Sinclair Broadcast Group logoSeveral media outlets are reporting that Sinclair Broadcasting Group is requiring its local station news anchors to read promotional messages on air that complain about “biased and false news”. Fortune says that the script includes a passage, apparently to be read without irony, “some members of the national media are using their platforms to push their own personal bias and agenda to control ‘exactly what people think’.”

This was the brilliant tactic of Fox News, to hammer away at the message that not only is it the best source of information, but that most other sources are not to be trusted. It was a great way to build ratings even if it sometimes misled its viewers about the motivations or veracity of other reports.

After running John Oliver’s take on Sinclair last Friday, I hadn’t expected to write about them again so soon. As I mentioned then, I’m more concerned about the displacement of true localism, though I find this discounting of other points of view very disturbing when it’s required reading for dozens of stations. As an old newspaper guy, I feel a certain affinity for the truth, for verifiable facts. This kind of “local” news won’t help us get there.

America One Television logo

The America One logo as it looked in 1996

Eleven Sports announced today that it has launched an over-the-top subscription channel on Twitch. I’m fascinated by Eleven’s third-tier sporting events, but a unique draw for me is its connections to the long-defunct America One broadcast TV network, which acted like a dot-two diginet even in its analog days.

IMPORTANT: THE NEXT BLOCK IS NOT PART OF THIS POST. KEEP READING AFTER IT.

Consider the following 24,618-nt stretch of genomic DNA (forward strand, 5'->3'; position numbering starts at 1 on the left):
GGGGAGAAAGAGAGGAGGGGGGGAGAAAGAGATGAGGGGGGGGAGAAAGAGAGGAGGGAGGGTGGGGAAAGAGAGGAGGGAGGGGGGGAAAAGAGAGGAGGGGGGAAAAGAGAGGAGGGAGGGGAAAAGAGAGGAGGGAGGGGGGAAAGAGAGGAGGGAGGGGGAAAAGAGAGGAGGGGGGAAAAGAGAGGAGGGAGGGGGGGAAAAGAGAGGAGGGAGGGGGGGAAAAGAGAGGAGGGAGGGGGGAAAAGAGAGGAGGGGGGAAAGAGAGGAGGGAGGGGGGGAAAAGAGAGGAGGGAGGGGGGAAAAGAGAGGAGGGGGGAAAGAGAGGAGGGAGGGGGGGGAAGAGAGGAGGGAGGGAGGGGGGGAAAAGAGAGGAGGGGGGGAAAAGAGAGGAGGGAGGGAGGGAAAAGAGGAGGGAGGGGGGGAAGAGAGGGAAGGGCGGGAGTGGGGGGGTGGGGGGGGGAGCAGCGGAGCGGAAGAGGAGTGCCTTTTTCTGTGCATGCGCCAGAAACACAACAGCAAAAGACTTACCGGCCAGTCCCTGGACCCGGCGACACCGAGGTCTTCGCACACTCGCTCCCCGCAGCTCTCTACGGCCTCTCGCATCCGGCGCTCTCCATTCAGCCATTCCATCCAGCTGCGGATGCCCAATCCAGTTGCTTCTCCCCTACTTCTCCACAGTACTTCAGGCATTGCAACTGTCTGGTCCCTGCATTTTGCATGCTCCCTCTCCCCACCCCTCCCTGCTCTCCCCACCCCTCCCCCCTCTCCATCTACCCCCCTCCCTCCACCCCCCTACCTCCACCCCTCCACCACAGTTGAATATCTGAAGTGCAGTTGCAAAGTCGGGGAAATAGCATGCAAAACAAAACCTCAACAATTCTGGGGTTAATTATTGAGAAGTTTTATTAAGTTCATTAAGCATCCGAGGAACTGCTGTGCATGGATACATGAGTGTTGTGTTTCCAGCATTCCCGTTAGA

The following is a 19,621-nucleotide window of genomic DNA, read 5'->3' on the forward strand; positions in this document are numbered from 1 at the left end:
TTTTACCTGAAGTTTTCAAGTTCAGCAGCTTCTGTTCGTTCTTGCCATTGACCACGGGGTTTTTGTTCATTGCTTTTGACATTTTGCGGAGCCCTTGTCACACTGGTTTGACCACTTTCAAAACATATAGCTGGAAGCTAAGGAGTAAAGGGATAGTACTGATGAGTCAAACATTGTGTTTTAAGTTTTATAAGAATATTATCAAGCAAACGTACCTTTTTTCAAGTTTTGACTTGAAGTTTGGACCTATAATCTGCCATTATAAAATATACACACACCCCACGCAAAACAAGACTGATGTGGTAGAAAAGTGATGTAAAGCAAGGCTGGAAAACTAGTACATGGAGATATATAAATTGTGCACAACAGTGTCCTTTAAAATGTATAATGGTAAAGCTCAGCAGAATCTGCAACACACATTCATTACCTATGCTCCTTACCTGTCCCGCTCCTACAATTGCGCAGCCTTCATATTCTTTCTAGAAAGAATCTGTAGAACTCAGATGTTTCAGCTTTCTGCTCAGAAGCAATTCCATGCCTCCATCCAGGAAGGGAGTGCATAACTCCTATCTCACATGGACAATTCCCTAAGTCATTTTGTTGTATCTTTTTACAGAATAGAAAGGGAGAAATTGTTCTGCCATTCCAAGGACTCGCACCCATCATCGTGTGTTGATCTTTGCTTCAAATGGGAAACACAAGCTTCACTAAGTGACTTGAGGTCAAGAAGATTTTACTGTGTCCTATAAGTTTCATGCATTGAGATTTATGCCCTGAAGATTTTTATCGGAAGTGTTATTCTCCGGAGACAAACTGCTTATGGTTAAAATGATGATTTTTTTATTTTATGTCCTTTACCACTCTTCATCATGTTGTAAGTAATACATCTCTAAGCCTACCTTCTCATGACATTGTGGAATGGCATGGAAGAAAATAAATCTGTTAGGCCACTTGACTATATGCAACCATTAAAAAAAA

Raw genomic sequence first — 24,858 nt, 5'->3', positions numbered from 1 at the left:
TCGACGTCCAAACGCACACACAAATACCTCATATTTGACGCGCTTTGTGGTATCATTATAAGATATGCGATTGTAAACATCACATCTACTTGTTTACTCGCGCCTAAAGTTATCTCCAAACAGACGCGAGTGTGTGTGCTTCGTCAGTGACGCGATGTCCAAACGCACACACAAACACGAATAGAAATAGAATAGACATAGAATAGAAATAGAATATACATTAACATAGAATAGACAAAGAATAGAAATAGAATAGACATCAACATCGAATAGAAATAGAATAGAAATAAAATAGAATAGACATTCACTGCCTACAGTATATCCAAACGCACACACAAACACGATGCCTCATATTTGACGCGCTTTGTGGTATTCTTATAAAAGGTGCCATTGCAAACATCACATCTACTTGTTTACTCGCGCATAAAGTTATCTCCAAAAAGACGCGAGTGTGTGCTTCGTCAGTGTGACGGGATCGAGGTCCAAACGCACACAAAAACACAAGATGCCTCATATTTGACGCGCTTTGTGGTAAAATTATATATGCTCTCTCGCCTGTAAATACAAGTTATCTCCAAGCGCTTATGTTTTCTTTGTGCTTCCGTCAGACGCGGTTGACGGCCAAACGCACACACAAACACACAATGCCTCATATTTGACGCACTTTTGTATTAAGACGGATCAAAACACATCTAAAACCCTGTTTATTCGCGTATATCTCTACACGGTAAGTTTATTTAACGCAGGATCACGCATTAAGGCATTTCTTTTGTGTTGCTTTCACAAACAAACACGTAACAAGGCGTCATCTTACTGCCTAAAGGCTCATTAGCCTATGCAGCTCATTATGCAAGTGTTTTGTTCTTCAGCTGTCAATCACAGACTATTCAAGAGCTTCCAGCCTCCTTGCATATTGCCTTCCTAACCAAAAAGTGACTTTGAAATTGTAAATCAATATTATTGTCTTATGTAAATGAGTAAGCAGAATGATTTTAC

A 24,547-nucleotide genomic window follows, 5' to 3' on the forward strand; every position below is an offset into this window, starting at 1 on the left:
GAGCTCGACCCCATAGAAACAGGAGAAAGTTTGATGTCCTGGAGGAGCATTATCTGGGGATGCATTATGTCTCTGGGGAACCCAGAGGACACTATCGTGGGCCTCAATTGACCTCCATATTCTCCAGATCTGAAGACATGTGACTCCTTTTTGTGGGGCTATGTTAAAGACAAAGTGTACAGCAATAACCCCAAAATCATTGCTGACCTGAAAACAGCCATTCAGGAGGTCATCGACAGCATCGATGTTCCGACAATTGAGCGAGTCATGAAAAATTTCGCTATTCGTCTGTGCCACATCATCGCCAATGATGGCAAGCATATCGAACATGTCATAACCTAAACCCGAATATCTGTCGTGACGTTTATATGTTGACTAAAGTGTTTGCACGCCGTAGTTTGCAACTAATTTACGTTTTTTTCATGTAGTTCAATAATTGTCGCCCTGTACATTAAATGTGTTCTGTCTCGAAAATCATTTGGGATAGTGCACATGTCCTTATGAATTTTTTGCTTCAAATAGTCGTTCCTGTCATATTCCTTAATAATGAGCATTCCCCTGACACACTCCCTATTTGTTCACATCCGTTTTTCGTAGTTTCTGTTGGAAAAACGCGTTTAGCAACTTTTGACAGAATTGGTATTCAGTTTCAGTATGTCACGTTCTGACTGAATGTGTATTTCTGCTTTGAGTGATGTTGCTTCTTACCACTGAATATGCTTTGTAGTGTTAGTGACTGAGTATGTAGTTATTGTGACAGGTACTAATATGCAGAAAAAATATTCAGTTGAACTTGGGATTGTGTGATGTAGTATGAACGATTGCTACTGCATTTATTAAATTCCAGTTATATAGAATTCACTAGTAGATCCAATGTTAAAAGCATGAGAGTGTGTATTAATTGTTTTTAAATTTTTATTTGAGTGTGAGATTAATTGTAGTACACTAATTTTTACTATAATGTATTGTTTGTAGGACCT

America One launched in 1995, carried mostly part-time by a motley collection of LPTV, Class A, cable and satellite channels, plus the occasional full-power station. Its programming mirrored its affiliate list with a hodgepodge of old movies and inexpensive TV shows, backed with a few pioneering minor-league and oddball sports events, often shown live. America One was so pioneering that it was one of the first networks to offer online live video streaming back in the 1990s when that meant a postage-stamp window embedded in a browser. Always, it seemed to be flailing for viewers.

The network’s ownership went through a lot of changes. Wikipedia says it was launched by USFR Media Group. The Internet Archive shows that in 2001 it was purchased by US Farm & Ranch Supply Company. That isn’t mentioned in the Wikipedia article, which goes on to detail shareholder moves and holding company acquisitions in the 2000s. Meanwhile, the roster of sports grew to include the Canadian Football League, the ECHL, and the National Lacrosse League among many others.